Following the loss of their 100 year-old houseboat to a fire, architect Michelle Lanker and her husband Bill Bloxom decided to design a modern replacement. Named Houseboat H, the high-end floating dwelling features significant environmentally-friendly design, including a burgeoning fish habitat.

Houseboat H is located on Lake Union, Seattle, and comprises a concrete hull, cement fiber board cladding, steel and wood framing, and spray foam insulation. It's topped by a curved roof.

Its most novel feature is hidden from sight under the water. The underside is covered in planters to create a fish habitat. In a neat addition, the basement has a window to allow observation of the water life, too.

"Made from recycled plastic material, the planters allow the roots of native plants to grow through and eventually extend into the water below, creating fish habitats," says a press release. "A large window in the basement float of the house allows observation of the fish inhabiting these islands."

The interior of the home looks relatively spacious. Its living room boasts generous glazing which offers views of the Seattle skyline, with even better views available upstairs in the master bedroom. Elsewhere lies a guest room with Murphy-style bed, a large bathroom, laundry room and a wine cellar.

Although the original houseboat structure was pretty much ruined by the fire, the century-old cedar logs that made it float were preserved. Lanker and Bloxom had them dried out and processed, and the wood now serves as the curved ceiling.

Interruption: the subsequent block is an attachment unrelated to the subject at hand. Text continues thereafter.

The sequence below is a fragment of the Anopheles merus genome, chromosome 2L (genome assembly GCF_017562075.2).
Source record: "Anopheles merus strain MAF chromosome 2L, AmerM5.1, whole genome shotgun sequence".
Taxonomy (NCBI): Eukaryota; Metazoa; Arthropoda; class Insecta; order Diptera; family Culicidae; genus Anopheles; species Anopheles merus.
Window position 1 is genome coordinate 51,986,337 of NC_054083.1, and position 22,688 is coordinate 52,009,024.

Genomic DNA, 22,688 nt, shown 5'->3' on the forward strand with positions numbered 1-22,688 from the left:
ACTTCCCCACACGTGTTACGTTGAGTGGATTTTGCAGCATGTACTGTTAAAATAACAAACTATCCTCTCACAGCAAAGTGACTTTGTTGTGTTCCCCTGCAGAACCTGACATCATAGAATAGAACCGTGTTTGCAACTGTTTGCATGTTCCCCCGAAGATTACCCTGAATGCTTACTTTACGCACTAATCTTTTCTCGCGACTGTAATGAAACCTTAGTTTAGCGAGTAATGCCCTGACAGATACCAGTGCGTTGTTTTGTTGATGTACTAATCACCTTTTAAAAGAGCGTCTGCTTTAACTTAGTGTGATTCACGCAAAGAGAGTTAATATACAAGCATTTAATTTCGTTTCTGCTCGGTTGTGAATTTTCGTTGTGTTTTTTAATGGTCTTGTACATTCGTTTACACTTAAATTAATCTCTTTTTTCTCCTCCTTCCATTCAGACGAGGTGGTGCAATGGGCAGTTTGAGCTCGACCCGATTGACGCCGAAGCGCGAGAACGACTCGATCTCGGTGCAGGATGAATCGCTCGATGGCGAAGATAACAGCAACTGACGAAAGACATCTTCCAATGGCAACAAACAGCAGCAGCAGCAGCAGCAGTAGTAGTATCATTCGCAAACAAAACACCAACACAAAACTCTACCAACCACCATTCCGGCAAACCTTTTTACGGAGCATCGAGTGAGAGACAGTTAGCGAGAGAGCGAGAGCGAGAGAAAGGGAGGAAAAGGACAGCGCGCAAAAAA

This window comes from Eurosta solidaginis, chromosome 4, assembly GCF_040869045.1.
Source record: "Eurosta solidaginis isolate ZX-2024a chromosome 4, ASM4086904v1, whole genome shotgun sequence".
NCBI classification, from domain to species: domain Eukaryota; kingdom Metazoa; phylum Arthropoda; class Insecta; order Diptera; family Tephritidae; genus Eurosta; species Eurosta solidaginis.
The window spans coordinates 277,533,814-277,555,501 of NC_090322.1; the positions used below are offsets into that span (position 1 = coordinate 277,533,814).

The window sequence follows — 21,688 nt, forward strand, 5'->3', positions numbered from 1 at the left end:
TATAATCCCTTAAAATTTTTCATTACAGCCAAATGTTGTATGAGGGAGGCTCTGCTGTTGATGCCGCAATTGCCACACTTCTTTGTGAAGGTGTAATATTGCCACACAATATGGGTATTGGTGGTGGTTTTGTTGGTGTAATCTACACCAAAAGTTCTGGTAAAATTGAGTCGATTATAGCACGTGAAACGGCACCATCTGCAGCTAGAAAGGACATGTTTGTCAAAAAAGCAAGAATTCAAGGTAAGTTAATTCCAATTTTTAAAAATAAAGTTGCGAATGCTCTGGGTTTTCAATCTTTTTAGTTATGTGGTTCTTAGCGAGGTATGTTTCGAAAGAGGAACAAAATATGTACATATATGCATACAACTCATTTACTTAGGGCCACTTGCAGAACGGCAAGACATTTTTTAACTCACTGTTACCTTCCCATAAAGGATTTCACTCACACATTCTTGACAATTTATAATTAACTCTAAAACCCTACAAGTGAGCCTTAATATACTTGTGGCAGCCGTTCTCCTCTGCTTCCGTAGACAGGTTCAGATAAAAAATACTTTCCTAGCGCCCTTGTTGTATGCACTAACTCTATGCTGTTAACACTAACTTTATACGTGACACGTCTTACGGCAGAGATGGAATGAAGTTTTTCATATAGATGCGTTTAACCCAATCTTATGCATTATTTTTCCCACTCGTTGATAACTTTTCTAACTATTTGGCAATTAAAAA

Like BIG's Urban Rigger, Houseboat H uses the water it floats on to help efficiently heat and cool it. The system functions similarly to a geothermal system, but uses water instead of the ground as a stable heat source.

"A titanium plate with an 800-ft [243-m] transfer fluid coil loop is attached to the west side of the deck structure and extends into the water to collect heat from the lake," the designers explain. "The lake water temperature stays at a pretty constant 45°F [7.2°C] during the winter at the 8-ft [2.4-m] depth the plate is submerged to. The 30°F [-1°C] minimum temperature of the transfer fluid in the loop is able to absorb this temperature differential to bring back to the heat exchanger in the mechanical room."

Additional energy-efficient tech includes a 5.32kW rooftop solar array, a green roof section and LED lighting. A water heater powered by the solar array provides hot water for household use and also runs the underfloor heating.

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